'On some precipice in a dream'

representations of guilt in contemporary young adult gay and lesbian fiction

Kate Norbury

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This article explores the representation of guilt in six recent young adult novels, in which it is suggested that teen protagonists still experience guilt in relation to their emerging non-normative sexual identities. The experience of guilt may take several different forms, but all dealt with here are characterised by guilt without agency - that is, the protagonist has not deliberately said or done anything to cause harm to another. In a first pair of novels, guilt is depicted as a consequence of internalised homophobia, with which protagonists must at least partly identify. In a second group, protagonists seem to experience a form of separation guilt from an early age because they fail to conform to the norms of the family. Certain events external to the teen protagonist, and for which they cannot be held responsible, then trigger serious depressive episodes, which jeopardise the protagonist's positive identity development. Finally, characters are depicted as experiencing a form of survivor guilt. A gay protagonist survives the events of 9/11 but endures a breakdown, and, in a second novel, a lesbian protagonist narrates her coming to terms with the death of her best friend.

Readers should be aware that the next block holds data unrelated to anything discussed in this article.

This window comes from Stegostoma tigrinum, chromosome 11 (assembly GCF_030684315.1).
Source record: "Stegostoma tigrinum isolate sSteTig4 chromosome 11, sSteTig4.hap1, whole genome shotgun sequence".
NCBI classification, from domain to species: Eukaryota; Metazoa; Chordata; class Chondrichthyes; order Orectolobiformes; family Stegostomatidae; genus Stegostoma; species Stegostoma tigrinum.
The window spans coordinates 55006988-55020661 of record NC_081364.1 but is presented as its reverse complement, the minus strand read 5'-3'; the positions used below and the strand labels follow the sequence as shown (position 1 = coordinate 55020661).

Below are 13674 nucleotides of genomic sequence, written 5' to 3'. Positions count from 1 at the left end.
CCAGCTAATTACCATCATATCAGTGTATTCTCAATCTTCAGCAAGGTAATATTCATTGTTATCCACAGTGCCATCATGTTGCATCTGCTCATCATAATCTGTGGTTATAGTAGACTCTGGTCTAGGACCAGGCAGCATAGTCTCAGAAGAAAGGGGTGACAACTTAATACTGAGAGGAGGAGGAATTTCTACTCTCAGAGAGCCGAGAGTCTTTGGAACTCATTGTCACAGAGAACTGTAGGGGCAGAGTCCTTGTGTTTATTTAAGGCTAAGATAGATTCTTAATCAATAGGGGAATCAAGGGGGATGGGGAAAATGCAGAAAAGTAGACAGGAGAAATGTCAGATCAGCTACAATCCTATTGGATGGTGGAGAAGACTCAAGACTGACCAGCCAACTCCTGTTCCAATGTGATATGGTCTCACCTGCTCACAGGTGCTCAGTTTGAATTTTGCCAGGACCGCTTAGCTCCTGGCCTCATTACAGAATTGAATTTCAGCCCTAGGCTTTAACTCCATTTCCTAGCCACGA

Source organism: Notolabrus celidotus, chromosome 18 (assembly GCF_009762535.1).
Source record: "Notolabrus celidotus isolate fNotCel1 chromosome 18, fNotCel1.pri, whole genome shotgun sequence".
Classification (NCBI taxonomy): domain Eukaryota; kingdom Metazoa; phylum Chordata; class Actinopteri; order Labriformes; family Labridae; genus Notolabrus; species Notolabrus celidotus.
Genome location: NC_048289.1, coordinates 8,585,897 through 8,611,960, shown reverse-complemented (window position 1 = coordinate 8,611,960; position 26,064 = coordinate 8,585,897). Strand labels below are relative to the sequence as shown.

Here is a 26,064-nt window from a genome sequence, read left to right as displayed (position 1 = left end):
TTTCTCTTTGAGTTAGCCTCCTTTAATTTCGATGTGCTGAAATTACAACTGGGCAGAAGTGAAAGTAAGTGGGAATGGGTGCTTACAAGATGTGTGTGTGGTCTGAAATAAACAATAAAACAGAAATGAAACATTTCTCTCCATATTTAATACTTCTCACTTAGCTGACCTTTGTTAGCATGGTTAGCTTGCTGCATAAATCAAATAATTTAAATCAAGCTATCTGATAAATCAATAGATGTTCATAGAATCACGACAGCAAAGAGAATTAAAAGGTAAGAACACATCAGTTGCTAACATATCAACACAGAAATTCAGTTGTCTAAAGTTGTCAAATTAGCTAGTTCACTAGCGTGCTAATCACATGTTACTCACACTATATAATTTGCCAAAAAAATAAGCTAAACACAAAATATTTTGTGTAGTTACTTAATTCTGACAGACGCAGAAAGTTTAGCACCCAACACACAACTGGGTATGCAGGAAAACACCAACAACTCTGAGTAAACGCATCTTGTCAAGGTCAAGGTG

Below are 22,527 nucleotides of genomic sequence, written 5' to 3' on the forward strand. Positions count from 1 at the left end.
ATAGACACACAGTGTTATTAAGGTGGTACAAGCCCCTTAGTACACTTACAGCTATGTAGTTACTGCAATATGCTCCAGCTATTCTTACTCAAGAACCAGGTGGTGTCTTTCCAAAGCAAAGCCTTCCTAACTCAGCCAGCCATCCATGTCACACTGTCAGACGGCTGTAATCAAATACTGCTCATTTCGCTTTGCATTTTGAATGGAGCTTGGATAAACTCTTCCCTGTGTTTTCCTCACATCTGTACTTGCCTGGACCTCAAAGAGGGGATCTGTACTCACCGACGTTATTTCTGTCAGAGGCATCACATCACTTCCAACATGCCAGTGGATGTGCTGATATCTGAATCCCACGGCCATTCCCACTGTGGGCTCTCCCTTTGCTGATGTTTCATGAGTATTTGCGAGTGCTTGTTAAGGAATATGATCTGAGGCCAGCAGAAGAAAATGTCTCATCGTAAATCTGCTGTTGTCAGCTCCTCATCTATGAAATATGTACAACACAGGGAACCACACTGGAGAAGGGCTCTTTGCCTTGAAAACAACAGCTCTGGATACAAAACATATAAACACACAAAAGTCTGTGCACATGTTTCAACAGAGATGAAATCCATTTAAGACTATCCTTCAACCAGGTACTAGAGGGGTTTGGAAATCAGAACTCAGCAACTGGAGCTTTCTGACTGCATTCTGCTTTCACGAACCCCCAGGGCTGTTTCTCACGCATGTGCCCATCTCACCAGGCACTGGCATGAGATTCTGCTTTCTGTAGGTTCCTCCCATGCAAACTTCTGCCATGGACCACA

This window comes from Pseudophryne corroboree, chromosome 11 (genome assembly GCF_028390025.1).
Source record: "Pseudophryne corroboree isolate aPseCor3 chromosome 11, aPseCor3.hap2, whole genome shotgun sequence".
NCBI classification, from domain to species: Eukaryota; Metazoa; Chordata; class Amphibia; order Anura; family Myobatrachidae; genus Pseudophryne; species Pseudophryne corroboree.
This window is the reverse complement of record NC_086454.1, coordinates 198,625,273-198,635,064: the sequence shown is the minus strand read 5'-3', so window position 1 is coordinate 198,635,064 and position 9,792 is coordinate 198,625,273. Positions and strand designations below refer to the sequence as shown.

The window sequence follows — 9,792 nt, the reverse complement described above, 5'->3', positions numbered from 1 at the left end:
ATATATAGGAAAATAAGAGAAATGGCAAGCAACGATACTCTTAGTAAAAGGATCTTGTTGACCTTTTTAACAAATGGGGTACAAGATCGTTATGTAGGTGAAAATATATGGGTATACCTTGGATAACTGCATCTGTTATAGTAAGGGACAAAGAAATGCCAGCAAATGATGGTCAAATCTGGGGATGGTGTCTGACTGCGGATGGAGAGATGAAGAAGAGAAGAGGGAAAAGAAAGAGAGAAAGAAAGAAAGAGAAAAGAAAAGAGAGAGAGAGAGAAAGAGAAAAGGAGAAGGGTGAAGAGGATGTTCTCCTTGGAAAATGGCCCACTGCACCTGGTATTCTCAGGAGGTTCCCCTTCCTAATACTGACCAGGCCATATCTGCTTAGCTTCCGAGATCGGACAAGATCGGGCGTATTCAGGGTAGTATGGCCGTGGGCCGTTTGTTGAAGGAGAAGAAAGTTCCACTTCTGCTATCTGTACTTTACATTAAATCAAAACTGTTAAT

Original languageEnglish
Pages (from-to)184-194
Number of pages11
JournalInternational Research in Children's Literature
Issue number2
Publication statusPublished - 2012


  • Gay and lesbian
  • Guilt
  • Homophobia
  • Selfhood
  • Young adult fiction

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